This was before there were any videos, or TV presentations, and Kung fu movies were as yet un known. I was blown away! The speed power and efficiency of their techniques was phenomenal. I had been trained in fencing at Napa High School, Napa California before leaving to attend college at BYU. Some of the blocks, parries and counters were reminiscent of fencing theory; I had to learn more!
I rushed to the locker room just after the demo and caught Ed just before he entered. I’ll never forget what he said to me when I said I had to learn Kenpo. He scowled at me with what became known as, “The Look,” and said, “Don’t call us, kid, we’ll call you.”
In those days Ed Parker was quite Jingoistic. He only trained Island boys and Asians, with an occasional law enforcement exception. It took a lot of pleading and persistence before he relented and took me under his wing.
I remember as though it were just last week when he began to “reconstruct,” Kenpo. His scientific mind constantly analyzed the fundamentals of the martial arts and streamlined them for increased speed efficiency and power. One afternoon, in the wrestling room, he said, “I want to eliminate the ’AND’ in our techniques.” He then demonstrated what he meant, by first executing a Block & then Counter. He then demonstrated a super- fast curved strike that, in a single move, blocked the incoming fist, punished the attacking arm and struck the attacker’s carotid artery, all in a single move. From that very day I watched and studied the development of what became “American Kenpo.”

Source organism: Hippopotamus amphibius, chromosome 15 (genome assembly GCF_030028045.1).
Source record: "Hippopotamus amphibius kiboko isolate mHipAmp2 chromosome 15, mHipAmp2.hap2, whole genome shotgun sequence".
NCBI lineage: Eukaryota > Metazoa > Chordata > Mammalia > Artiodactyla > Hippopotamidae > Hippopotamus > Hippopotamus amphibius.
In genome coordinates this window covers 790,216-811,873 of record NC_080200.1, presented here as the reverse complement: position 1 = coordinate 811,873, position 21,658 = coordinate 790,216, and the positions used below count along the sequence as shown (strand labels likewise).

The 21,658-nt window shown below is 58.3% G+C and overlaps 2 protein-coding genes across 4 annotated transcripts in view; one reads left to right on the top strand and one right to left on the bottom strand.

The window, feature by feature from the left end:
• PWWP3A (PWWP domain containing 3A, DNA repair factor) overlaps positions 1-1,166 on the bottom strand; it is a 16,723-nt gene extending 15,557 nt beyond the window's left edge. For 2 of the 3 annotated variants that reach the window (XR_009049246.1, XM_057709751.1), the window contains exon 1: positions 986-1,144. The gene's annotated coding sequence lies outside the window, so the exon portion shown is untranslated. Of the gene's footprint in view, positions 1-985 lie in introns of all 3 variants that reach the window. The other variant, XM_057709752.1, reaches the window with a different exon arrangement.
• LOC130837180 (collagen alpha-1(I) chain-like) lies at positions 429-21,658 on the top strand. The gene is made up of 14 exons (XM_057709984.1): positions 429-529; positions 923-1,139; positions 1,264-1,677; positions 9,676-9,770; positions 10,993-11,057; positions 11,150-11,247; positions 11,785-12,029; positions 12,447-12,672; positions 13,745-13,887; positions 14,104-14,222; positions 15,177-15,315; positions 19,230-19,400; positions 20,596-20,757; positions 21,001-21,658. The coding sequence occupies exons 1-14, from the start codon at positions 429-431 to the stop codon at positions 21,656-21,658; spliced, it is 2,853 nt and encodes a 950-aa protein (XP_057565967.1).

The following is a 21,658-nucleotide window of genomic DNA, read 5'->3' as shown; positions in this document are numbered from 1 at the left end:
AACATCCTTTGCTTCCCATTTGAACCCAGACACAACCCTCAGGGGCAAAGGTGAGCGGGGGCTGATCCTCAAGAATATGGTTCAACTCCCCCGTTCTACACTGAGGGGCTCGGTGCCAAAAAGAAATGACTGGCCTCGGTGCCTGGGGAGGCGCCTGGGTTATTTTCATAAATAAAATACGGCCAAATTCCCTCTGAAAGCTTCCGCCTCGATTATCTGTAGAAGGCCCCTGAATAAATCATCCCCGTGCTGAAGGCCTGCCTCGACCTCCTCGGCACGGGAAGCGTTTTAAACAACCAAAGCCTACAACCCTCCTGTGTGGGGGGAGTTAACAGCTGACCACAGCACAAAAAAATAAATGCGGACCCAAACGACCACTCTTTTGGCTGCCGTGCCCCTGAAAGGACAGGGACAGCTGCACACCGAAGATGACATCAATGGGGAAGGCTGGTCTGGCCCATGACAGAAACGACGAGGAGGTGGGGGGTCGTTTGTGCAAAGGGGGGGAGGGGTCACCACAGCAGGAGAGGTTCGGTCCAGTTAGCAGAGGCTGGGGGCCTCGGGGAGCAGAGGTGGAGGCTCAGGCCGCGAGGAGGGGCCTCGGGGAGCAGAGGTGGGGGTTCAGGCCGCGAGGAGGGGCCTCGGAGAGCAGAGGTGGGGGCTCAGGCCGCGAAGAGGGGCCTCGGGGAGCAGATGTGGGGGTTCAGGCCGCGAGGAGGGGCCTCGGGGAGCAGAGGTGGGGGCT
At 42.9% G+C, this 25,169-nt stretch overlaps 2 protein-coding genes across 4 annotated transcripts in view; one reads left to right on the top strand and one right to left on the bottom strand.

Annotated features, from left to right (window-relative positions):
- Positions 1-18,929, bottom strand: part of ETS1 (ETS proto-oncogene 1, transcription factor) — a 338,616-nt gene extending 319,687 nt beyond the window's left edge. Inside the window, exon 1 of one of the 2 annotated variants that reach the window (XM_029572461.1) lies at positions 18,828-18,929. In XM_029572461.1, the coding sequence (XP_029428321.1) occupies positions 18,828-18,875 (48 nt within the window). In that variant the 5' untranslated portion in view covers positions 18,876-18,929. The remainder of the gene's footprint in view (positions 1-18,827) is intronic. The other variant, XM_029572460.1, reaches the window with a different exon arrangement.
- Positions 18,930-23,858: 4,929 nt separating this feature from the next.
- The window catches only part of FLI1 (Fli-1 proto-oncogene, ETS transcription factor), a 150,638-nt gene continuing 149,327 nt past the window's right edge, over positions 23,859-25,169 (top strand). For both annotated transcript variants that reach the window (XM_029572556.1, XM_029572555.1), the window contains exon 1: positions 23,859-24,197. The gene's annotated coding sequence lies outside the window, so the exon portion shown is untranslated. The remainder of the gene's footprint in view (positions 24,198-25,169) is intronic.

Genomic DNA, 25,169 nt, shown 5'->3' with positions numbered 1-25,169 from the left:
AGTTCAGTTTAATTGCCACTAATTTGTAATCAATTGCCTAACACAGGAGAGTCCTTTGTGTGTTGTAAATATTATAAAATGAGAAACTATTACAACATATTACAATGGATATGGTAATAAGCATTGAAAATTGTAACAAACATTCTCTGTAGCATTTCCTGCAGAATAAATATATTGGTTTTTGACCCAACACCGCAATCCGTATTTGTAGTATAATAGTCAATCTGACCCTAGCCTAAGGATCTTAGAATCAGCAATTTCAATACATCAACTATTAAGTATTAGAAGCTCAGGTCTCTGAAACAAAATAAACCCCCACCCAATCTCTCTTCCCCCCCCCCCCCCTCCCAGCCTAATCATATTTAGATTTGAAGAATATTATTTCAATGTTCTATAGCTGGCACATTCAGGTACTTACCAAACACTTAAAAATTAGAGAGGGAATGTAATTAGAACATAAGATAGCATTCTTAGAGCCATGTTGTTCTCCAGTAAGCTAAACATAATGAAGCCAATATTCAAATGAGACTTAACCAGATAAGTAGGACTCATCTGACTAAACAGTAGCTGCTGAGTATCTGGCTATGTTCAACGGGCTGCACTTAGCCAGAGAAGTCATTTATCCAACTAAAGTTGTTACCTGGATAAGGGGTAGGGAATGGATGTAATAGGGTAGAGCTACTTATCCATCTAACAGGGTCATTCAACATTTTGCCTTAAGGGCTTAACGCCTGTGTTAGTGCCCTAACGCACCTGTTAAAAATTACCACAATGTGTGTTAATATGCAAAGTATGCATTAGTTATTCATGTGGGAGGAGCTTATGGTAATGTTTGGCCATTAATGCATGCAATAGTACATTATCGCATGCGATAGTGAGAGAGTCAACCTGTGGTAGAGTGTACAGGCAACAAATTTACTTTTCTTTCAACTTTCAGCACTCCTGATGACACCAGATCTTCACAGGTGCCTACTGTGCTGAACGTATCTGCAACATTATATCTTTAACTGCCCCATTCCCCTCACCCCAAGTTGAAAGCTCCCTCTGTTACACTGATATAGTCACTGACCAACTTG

Through the decades we became close friends and brothers. He even lived in my home for a month while we collaborated on the publishing of his tribute to Elvis, Presley, “Inside Elvis.”
The day came, shortly before his untimely death, when I got a phone call from my friend, instructor and the brother I never had. He said, “Mills, I have seen the “future of Kenpo. His name is Jeff Speakman.” He then went on to describe his movie career, his skill set and most of all his creativity. He then asked me to befriend Jeff, support him and assist him in any way possible.
The subsequent loss of Ed Parker was tragic; but the legacy he left continues to grow, because of men like Jeff Speakman. When I got that phone call, I knew exactly what he meant. We had discussed it many times in private. Particularly when polishing the development of the International Kenpo Karate Association, (IKKA).
Ed Parker didn’t want to develop super ‘Robots.’ His goal was to create “Thinking Warriors,” capable of building on what he, Ed Parker, had created; and expanding the art in ever widening ripples of creative discovery. That is what he saw in Jeff Speakman; and that is what we continue to witness. Each generation of “thinking warriors” expand the frontiers of the art. We are all privileged not just to be observers; but to be participants in history. Thanks in no small measure to leaders like Jeff Speakman.